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Citrus Pests


False codling moth


Scientific name


Thaumatotibia leucotreta (Lepidoptera: Tortricidae)

Similar species


litchi moth, Cryptophlebia peltastica

macadamia nut borer, Thaumatotibia batrachopa

pyralid moth, Mussidia nigrevenella



United States: not known to occur in the United States.

Worldwide: Africa, some islands close to Africa, occasionally found in Europe.

Native to Africa.

Diagnostic characteristics

  • Size 6 - 9 mm (0.24 - 0.35 in.) in length, 2.5 mm (0.1 in.) in width.
  • Body is grayish-brown to dark brown or black.
  • The forewings have a black triangular patch. The hindwings are lighter grayish-brown, darker on the outer edges.
  • Broad elongate front wings with a wingspan of 16 - 20 mm (0.63 - 0.79 in.). The front wings also have a fringe of hairs.
  • Antennae are thin and multi-segmented with tiny hairs on each segment (setiform).
  • 7 mm (0.28 in.).
  • Cream-colored and soft initially, turning yellow to dark brown as it hardens.
  • Cylindrical.
  • The cocoon can contain soil and leaf fragments
  • Five larval instars.
  • 1 - 20 mm (less than 0.1 - 0.79 in.).
  • Creamy white and brownish-black head initially with minute black spots; each with a hair-like structure (setae). Light overall pink color as it ages with orange-yellow color on the sides, top, and legs. Head is light maroon.
  • 1 mm (less than 0.1 in.)
  • Translucent white
  • Flat and oval
  • Surface is shiny with a pattern on it.


Citrus hosts

All Citrus species and their hybrids.

Non-citrus hosts

A partial list includes:

  • banana, Musa x paradisiaca (pro. sp.)
  • bean, Phaseolus spp.
  • bloubos, Royena pallens
  • boerboon, Schotia afra
  • buffalo thorn, Zizyphus mucronata
  • bur weed, Triumfeta spp.
  • carambola, Averrhoa carambola
  • castorbean, Ricinus communis
  • chayote, Sechium edule
  • coffee, Coffea spp.
  • Cola nitida
  • corn, Zea mays
  • cotton, Gossypium spp.
  • cowpea, Vigna spp.
  • custard apple, Annona reticulata
  • elephant grass, Pennisetum purpureum
  • English walnut, Juglans regia
  • grape, Vitis spp.
  • guava, Psidium guajava
  • governor's plum, Flacourtia indica
  • Indian mallow, Abutilon hybridum
  • jakkalsbessie, Diospyros mespiliformis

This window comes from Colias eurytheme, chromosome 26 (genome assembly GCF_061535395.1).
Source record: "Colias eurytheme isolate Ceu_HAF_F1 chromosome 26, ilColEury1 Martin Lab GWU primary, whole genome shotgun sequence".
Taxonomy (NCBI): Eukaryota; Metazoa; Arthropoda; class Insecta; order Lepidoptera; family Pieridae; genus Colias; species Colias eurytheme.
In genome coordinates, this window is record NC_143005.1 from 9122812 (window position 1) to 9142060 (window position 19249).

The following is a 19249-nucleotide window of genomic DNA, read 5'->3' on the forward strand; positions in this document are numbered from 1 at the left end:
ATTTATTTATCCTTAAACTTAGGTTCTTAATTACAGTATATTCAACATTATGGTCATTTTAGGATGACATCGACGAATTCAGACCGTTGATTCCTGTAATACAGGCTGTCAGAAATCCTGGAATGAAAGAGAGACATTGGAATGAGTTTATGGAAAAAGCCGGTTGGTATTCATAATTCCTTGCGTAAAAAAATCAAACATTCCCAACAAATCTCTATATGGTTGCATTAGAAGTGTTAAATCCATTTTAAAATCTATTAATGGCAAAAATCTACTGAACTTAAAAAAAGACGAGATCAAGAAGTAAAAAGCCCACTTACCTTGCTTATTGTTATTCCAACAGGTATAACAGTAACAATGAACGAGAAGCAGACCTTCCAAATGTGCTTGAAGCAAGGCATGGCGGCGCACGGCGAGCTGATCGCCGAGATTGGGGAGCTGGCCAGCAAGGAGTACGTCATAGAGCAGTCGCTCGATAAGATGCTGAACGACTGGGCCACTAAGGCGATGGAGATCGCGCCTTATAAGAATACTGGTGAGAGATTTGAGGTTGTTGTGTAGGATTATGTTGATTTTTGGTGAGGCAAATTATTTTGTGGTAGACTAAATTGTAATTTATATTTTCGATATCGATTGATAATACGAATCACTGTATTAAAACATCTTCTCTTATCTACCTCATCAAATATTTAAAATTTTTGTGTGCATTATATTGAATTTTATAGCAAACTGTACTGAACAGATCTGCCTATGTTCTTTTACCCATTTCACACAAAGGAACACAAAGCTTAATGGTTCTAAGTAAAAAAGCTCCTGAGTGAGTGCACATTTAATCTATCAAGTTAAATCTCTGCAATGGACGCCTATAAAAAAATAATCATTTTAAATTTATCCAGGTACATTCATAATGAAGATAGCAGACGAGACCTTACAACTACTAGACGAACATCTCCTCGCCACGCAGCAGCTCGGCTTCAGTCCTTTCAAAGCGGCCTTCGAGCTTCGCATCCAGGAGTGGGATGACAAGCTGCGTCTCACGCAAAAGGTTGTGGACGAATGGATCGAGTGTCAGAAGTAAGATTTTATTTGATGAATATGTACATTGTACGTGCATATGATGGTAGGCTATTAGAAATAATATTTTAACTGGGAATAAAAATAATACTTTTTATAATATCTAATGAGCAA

• jujube, Zizyphus jujuba
  • jute, Abutilon spp.
  • kaffir plum, Harpephyllum caffum
  • kapok/copal, Ceiba pentranda
  • khat, Catha edulis
  • kudu-berry, Pseudolachnostylis maprouneifolia
  • lima Bean, Phaseolus lunatus
  • lychee, Litchi chinensis
  • loquat, Eriobotrya japonica
  • Macadamia ternifolia
  • mango, Mangifera indica
  • mangosteen, Garcinia mangostana
  • peach, Prunus persica
  • plum, Prunus spp.
  • Theobroma cacao

Host damage

  • Larval burrowing damage - 1 mm (less than 0.1 in.) holes can cause premature ripening and fruit drop.
  • Can infest hard green citrus fruit.
  • Larvae prefer the navel end of citrus but can burrow anywhere on the fruit leaving excrement (frass) around the opening.



Females prefer to deposit their eggs at night between the hours of 5:00 and 11:00 PM directly on the fruit. However, they can oviposit on leaves, fallen fruit, and smooth-surfaced tissue. One to three larvae typically survive per fruit. The larvae pupate in soil, bark crevices, fallen fruit, or debris. Two to ten generations are possible annually; with five generations reported annually on citrus in South Africa.



The false codling moth is considered a very important quarantine pest.

Synonyms of the false codling moth include Cryptophlebia leucotreta.



Grové, T., W.P. Steyn, and M.S. De Beer. 1999. The false codling moth, Cryptophlebia leucotreta(Meyrick) (Lepidoptera: Tortricidae) on avocado: a literature review. South African Avocado Growers' Association Yearbook 22: 31-33.

Hoffman, K. False codling moth pest profile. Calif. Dept. Food Agric.(

Stibick, J. 2006. New pest response guidelines: False codling moth, Thaumatotibia leucotreta. USDA APHIS PPQ Emergency and Domestic Programs, Riverdale, Maryland. (

U.S. Department Of Agriculture, Animal Plant Health Inspection Service, Plant Protection and Quarantine, Emergency and Domestic Programs. 2010. New pest response guidelines: False codling moth Thaumatotibia leucotreta. (

Venette, R.C., E.E. Davis, M. DaCosta, H. Heisler, and M. Larson. 2003. Mini-risk assessment: False codling moth, Thaumatotibia (= Cryptophlebia) leucotreta (Meyrick) [Lepidoptera: Tortricidae]. Univ. of Minnesota, Department of Entomology. (



Martin, K.W., J.A. Weeks, A.C. Hodges, and N.C. Leppla


Citrus Pests
Content last updated June, 2012